Are cold coffee shops an urban myth or something, as I’ve honestly never noticed? So why do so many people find coffee shops to be chilly?
If coffee shops are cold they aren’t doing it on purpose. Twice as many people sit in than take out, so it’s not in the shop’s interest to be cold. Coffee has a high profit margin and most shops operate in the black, so utility bills are only 2% to 8% of their total monthly costs anyway.
Let’s pull on a warm sweater and dive down into the subject of cold coffee shops in more detail, and discover if they’re doing it on purpose so we have to buy more hot drinks (editor: lose the tin foil hat please Laurence!)…
How Come Coffee Shops Are So Cold All The Time?
There are a lot of negative posts from customers about the chilly temperatures in most coffee shops. Maybe, they say, the shops are trying to get your chilly body to crave another hot drink. Or, maybe they are trying to get you to buy your coffee and then leave quickly?
OK wait, let’s think this through. Sure, coffee shops are in the business of selling you a hot beverage – coffee. If customers just walked in, bought their hot beverages and then left, the coffee shops would still make their money, right?
So what’s up with the comfy sofas? In fact, why do coffee shops have places to sit at all?
We checked the statistics. The truth is that twice as many customers wanted a place to sit down and enjoy their coffee than those who just bought their coffee and walked out. Any coffee shop owner would be remiss (read stupid) to ignore this coffee shop business reality.
The thing is, coffee shops are about coffee, yes, but they are also about culture. Coffee shop customers are looking for a delicious cup of coffee, enjoyed at their leisure in a comfy spot with ambiance. They want a “third place”.
Coffee shop customers want a place they can stay that has art on the wall, books on the shelf and baristas who know them by name. They want a place where they can surf the internet in privacy or meet up with friends or colleagues.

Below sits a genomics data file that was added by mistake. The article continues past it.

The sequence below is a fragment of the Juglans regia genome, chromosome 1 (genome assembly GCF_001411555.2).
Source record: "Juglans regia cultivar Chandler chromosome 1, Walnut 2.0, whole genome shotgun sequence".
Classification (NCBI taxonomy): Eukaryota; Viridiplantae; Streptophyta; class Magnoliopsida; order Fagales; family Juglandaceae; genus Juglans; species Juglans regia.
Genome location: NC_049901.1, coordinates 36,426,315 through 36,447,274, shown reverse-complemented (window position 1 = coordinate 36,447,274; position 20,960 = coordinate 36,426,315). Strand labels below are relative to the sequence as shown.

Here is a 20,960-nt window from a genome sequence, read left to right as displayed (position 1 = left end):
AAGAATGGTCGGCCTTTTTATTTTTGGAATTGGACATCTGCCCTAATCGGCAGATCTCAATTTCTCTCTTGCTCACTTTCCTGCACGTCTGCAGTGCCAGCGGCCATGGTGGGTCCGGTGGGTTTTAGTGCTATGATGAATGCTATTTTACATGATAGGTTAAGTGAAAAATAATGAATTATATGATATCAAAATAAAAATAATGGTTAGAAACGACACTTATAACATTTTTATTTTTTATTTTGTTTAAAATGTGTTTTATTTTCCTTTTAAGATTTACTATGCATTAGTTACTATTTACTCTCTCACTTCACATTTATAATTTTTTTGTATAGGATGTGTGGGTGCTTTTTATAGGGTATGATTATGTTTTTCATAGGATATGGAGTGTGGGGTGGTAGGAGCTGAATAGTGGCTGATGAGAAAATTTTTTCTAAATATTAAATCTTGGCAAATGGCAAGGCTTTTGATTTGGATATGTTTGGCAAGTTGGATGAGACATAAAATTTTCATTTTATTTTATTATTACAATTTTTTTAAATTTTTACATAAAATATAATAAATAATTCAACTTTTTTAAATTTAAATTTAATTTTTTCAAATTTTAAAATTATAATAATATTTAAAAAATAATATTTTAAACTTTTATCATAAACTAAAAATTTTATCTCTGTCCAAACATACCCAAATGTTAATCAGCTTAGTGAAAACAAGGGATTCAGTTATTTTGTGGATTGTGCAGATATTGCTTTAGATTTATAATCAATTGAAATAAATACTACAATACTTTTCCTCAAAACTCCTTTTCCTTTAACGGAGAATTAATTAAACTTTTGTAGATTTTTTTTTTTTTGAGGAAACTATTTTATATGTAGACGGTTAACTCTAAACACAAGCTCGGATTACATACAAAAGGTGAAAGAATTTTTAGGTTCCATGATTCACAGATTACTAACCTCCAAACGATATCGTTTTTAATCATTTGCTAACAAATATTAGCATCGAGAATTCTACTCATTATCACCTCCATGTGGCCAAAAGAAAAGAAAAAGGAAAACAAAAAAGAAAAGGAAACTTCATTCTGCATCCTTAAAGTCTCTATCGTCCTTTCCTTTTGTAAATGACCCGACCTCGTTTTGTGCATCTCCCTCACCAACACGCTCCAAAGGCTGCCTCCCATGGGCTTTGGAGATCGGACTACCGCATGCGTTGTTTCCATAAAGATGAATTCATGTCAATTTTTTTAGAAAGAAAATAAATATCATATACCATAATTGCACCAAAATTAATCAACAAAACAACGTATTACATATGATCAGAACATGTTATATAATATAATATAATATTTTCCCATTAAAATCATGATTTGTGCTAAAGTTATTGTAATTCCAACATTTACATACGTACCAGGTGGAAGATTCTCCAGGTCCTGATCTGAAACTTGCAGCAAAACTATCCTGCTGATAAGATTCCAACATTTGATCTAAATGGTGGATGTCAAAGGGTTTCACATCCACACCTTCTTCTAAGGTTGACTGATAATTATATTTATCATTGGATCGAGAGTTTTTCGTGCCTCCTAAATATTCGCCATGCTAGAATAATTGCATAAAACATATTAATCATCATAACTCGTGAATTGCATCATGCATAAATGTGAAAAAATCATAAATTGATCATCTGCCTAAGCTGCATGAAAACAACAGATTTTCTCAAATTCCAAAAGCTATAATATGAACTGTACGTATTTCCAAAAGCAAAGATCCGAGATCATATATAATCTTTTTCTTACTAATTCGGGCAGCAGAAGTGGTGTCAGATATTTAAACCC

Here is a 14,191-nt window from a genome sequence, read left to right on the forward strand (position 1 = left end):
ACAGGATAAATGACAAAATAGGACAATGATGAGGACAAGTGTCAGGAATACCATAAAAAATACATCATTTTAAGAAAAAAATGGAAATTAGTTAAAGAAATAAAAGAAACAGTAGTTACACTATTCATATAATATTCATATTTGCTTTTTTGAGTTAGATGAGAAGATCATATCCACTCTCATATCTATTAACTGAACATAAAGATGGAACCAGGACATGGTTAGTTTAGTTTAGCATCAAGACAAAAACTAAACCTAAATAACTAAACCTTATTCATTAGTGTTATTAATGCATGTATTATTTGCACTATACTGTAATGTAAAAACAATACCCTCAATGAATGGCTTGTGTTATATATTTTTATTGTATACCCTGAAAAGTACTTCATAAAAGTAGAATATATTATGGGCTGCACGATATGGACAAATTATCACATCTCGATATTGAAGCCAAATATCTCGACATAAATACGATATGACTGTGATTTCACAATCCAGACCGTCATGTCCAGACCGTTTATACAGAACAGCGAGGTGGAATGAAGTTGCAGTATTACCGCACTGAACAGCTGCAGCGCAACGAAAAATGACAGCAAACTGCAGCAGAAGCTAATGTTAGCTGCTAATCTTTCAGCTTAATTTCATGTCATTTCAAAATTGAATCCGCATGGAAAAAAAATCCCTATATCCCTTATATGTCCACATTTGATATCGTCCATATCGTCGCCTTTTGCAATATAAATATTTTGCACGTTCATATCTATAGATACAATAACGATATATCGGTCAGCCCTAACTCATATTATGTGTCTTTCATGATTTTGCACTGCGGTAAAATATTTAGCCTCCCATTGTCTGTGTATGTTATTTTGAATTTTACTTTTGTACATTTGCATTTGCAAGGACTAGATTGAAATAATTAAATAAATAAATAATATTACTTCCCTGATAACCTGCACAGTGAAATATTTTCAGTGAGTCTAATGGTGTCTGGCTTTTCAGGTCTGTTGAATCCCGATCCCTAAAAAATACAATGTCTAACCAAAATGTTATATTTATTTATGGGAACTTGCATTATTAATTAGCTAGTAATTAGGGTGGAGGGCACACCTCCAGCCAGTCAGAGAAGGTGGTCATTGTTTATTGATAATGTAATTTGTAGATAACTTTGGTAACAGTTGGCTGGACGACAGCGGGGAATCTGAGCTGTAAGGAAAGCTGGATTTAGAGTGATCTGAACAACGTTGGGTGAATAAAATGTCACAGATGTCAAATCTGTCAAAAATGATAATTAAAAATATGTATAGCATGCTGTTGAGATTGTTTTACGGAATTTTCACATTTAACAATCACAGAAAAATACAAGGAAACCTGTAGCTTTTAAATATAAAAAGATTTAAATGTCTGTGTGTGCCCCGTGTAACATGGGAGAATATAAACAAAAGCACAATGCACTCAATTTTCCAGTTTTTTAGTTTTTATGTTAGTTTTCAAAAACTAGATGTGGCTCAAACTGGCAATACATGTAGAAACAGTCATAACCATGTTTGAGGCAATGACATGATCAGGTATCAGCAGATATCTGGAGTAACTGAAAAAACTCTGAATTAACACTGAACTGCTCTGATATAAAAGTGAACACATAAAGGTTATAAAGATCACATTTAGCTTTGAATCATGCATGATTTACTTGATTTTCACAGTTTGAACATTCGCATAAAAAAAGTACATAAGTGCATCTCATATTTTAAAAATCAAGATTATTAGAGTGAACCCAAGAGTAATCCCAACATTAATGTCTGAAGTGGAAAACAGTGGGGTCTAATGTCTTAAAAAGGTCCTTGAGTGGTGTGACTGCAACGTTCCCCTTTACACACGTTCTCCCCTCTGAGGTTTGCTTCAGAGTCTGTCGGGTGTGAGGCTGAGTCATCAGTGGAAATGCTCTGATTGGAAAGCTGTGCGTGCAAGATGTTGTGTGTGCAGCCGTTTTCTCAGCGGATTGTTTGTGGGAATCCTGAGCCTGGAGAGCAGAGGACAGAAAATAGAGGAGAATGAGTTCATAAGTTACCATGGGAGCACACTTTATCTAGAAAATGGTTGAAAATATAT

OK. Coffee shops actually want you to stay. So why are they so uncomfortably cold? Let’s break it down.
Why is Starbucks So Cold?
While independently owned coffee shops may have their fingers on their thermostats, Starbucks baristas say that the temperature of their shops is controlled by a corporate office far, far away.
We may never know whether all the Starbucks thermostats in the US – and there are over 15,000 of them – are controlled Big Brother-style in Starbucks HQ.
But we do know that most Starbucks these days have drive through windows. In a cold climate, on a cold day, a drive through window is guaranteed to let in frigid air. Over and over.
Are Coffee Shops Kept Cold So You Buy More Hot Drinks?
This is a common theory, but – no, probably not. The truth is probably less about evil, money-grubbing shop owners and more about physics.
It’s hard to keep a small room at a predictable, warm temperature when one or two doors are constantly opening and closing, letting freezing cold air inside. Or when a drive-through window is rolling open and shut every few minutes. More freezing cold air.
Then, there’s a bunch of machines on counters producing searingly hot temperatures. Hot milk pours out of tubes. Steam rises and the baristas are sweating.
A coffee shop is a small space. On a freezing cold day, with one or two outside doors, a drive-through window, several steaming hot machines, and where it’s sometimes packed with humans and sometimes almost empty, you have – thermostat chaos.